Ancient and modern
   
 
Observing Minor New Year

The twenty-third of the last month was an exciting day before the New Year. In the past, each family would make offerings to the Kitchen God and light fire crackers on this day, as if rehearing for New Year’s Eve. Because of that, the day was called Minor New Year.

The custom of making offerings to the Kitchen God has a very long history, being one of the ‘five sacrificial ceremonies’ in the Zhou Dynasty (over 2,000 years ago). As recorded in Analects, Prince Jia, a senior minister from the state of Wei, asked Confucius, ‘Why do people say that “it will be more useful to make offerings to the Kitchen God than to Ao?”’ Ao was the name for the southwest corner of a house, where there was a god, who would receive offerings together with the Kitchen God. Jia was actually asking Confucius if one could simply make offerings to the Kitchen God alone. Confucius answered, ‘No, you cannot do so, because if you offend the Heaven by cheating, there would be nothing left for you to pray to.’

There were different opinions about who the Kitchen God was. According to Zhuang Zi, ‘the Kitchen God wears a bun.’ As annotated by Sima Biao, ‘the Kitchen God is a beauty in red wearing a bun.’ In other ancient books, the Kitchen God is said to be Emperor Yan, or Zhu Rong (a descendant of Emperor Yan) or Yellow Emperor. Later the god came to have specific names, being called Song Wuji in the Han Dynasty, Su Jili in the Southern Dynasties, and Zhang Dan or Zhang Ziguo in the Tang Dynasty. The name Zhang Ziguo became popular among the people, and was used in ‘the Kitchen God Sutra’ in the late Qing Dynasty and the early Republican Period.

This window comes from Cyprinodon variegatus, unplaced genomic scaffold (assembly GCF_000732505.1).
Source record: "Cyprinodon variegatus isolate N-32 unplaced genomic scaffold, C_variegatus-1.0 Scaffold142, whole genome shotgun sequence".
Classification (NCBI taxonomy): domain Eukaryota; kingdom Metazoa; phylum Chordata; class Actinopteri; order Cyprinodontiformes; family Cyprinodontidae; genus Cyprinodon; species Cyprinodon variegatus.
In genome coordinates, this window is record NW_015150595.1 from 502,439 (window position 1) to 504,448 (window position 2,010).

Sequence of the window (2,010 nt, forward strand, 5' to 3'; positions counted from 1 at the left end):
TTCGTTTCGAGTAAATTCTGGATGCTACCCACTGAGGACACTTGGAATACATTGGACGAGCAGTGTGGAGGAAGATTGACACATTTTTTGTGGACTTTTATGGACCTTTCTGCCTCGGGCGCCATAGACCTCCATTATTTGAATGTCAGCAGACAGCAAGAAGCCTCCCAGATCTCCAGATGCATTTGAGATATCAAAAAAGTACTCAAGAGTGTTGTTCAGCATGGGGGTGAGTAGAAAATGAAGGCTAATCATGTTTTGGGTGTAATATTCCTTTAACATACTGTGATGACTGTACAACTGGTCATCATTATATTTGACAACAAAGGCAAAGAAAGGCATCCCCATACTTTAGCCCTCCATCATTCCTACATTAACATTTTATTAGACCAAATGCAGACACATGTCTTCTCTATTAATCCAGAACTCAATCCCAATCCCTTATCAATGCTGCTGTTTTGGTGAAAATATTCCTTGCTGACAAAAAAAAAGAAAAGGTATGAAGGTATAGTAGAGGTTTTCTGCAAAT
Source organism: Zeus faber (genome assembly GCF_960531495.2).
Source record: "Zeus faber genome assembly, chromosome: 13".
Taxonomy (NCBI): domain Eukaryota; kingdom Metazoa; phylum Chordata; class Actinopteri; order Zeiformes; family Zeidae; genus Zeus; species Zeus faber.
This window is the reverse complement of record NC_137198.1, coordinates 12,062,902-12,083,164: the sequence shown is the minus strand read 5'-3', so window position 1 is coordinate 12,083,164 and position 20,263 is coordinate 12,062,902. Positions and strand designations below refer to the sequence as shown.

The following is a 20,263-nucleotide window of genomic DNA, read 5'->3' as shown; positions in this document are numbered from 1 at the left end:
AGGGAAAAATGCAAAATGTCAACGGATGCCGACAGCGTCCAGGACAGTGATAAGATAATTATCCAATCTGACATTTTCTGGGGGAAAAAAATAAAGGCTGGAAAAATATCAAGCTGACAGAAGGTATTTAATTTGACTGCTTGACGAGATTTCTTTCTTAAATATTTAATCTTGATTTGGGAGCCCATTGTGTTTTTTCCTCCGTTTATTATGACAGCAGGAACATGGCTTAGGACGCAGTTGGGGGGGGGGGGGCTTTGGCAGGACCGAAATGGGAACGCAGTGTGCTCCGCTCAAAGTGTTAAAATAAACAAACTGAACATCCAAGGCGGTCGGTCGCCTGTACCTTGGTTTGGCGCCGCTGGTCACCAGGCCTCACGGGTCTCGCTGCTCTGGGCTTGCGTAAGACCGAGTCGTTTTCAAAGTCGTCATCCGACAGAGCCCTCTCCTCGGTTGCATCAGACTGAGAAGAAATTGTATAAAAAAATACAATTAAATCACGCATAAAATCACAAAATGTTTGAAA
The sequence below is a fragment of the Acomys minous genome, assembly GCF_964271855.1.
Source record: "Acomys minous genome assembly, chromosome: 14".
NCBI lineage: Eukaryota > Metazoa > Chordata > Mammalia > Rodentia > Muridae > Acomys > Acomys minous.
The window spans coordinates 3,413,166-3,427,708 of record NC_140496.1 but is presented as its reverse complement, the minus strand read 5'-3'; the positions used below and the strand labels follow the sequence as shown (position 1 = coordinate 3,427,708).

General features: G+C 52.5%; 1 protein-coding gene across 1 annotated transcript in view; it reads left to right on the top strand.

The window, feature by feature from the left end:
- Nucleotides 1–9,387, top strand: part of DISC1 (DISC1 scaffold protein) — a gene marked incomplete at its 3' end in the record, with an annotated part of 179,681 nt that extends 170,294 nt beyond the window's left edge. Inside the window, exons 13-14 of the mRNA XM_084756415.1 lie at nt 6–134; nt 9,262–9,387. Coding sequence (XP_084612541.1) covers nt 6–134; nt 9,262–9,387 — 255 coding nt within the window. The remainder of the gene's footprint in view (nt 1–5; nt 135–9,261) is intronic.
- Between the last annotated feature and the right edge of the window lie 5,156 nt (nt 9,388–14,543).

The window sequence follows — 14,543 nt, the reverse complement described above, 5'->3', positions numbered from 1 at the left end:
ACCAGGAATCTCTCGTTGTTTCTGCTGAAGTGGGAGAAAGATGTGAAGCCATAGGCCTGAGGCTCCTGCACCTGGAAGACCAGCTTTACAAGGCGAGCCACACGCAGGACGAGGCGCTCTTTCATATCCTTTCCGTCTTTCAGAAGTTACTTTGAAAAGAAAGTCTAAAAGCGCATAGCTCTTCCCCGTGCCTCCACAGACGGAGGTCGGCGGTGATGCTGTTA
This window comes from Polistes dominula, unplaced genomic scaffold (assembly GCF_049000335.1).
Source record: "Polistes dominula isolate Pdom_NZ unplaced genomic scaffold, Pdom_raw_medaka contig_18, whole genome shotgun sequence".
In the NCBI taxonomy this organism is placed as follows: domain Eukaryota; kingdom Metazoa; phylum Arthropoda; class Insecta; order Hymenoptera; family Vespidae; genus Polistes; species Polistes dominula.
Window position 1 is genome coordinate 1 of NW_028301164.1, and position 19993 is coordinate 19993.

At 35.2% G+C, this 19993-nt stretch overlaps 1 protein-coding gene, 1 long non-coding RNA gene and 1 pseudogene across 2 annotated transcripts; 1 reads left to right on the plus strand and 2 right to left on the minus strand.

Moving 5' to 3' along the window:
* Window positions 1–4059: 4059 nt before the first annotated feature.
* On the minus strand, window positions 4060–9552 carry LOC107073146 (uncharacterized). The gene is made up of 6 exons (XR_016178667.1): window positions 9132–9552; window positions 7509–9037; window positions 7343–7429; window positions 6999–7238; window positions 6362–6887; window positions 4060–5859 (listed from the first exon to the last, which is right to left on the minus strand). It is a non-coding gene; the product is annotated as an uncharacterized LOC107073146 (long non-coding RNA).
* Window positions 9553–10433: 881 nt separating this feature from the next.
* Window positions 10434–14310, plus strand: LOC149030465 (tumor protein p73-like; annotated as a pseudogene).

Legend has it that the Kitchen God was a heavenly official sent by Jade Emperor to collect news about the world. On the twenty-third of the last lunar month, he would go back to Heaven on horseback and report to the celestial court the good and bad things that happened in the household he had been staying, and the family’s luck would be decided on the basis of his report. People made offerings to the god so that he would only report good things. As described in an old Beijing ballad, a square table would be put before the kitchen range, with many paper silver ingots hung on both sides and hot tea, cold water, fodder, sugared sunflower seeds and sugared cakes on it. The head of the family would kneel down, incense in hand, praying not for wealth or comfort, but for the god to speak well of the family and hold back bad things.

 

The fodder and the cold water were for the god’s horse. The most important offerings, however, were sugar melons. The best sugar melons were transported from Northeast China, which were called Guandong sugar. Heated malt sugar would be shaped into melons before it cooled down, which would be cut into pieces, melted and applied to the mouth of Kitchen God in his portrait. That would give him a ‘sweet tongue’.

Despite the saying that women should not make offering to the Kitchen God, they actually did so after the male members of the family. When the rite was over, the family would share the remaining sugar melons. In the imperial palace, sugar melons were also used. As Emperor Jiaqing wrote in a poem, Mongolian gazelles were offered to the god. However, far from enjoying such delicacies, ordinary families would worry about their creditors, who would redouble their pressure on the twenty-third of the twelfth month. Insolvent men would try their best to avoid their creditors. As an Old Beijing saying goes, ‘La Ba porridge sends the message (that creditors would come), Guandong sugar worries you to death, and jiaozi saves your life.’ Jiaozi was made on New Year’s Eve, when it was customary from creditors to refrain from claiming their money.

(by Zhu Kai)